In one embodiment, the file server module 114 also tracks reconfigurations resulting from migration, replication and other object relocation processes (e.g. adding or removing file server capacity) with a nested system of tables, or information otherwise linked to the switch file systems. The switch file handles are static as they are persistent through the relocation processes, but the associated NAS file handles can be dynamic as they are selected depending upon an object's current location. To track various copies of an object, the file server module 114 maintains a directory server table, a file location cache, file handle migration table, and/or a file handle replication table corresponding to each file system that maps NAS file handles of migrated and replicated objects to locations on the storage network 175. Further embodiments of the file server module 114 are described with respect to FIG. 2.

The client module 112 associates 310 a NAS file handle with a switch file handle as described below with respect to FIG. 4. This enables the NAS switch 110 to act as an intermediary between the client 140 and the file servers 120, 130. The client 140 submits NAS requests using switch file handles as if the NAS switch 110 were a file server 120, 130, and, in turn, the file servers 120, 130 process NAS file handles from the NAS switch 110 as if they were submitted by the client 140.

In general, NAS file handles uniquely identify objects, such as a directory file server, on the file servers 120, 130, such as a directory or file, as long as that object exists. NAS file handles are file server specific, and are valid only to the file servers 120, 130 that issued the file handles. The process of obtaining a file handle from a file name is called a look-up. The NAS file handle may be formatted according to protocols such as NFS or CIFS as discussed in further detail below, e.g., with reference to Tables 1A and 1B. By contrast, a switch file handle identifies a directory or file object independent of location, making it persistent through file replications, migrations, and other data transfers. The switch file can be a NAS file handle modified to refer to the NAS switch file system. An original NAS file handle refers to an initial object location. For segregated objects, a shadow NAS file handle refers to the location of an associated shadow file. For replicated objects, a primary NAS file handle refers to the primary or preferred object location and replica or replicated NAS file handles refer to alternative or new file locations. A stored NAS file handle refers to a NAS file handle, stored as an object on the file servers 120, 130, which points to an alternative file location.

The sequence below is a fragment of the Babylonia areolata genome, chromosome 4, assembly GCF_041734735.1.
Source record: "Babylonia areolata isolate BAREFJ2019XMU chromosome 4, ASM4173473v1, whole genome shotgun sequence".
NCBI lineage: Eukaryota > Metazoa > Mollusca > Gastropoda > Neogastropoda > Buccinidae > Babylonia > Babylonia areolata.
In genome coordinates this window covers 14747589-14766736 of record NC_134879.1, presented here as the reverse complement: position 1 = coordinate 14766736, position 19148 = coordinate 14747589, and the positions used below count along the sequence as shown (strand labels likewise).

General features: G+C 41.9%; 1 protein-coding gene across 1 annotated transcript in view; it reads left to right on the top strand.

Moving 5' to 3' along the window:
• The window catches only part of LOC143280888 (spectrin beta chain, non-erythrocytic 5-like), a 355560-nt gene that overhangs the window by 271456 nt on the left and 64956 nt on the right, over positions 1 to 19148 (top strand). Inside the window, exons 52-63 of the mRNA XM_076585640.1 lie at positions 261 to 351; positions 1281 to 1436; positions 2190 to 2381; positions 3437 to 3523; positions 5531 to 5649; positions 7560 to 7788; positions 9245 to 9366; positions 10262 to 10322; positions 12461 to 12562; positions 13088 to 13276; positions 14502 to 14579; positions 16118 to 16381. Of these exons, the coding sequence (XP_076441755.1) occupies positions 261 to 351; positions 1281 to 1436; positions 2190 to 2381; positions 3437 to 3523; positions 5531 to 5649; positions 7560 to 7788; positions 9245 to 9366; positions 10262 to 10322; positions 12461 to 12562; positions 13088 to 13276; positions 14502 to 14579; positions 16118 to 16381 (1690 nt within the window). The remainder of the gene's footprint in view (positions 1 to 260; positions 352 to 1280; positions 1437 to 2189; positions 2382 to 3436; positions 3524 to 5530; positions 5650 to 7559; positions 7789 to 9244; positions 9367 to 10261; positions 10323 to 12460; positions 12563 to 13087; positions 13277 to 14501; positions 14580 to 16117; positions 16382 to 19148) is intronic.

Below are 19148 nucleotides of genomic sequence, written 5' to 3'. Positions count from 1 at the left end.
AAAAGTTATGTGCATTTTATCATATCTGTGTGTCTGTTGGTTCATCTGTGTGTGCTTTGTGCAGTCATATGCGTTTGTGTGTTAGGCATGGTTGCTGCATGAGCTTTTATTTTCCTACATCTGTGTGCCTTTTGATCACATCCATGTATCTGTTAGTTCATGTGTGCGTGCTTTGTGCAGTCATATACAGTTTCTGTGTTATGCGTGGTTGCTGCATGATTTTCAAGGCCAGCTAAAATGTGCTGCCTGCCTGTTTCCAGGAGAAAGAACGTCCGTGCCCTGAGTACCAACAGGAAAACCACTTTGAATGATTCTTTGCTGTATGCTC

Object access requests handled by the NAS switch 110 include, for example, directory and/or file reads, writes, creation, deletion, moving, and copying. As used herein, various terms are used synonymously to refer to a location of an object prior to replication (e.g., “primary”; “source”; “original”; and “first”) and various terms are used to refer to a location of the same object after migration (e.g., “replica”; “destination”; “substitute”; and “second”). Further embodiments of the NAS switch 110 and methods operating therein are described below.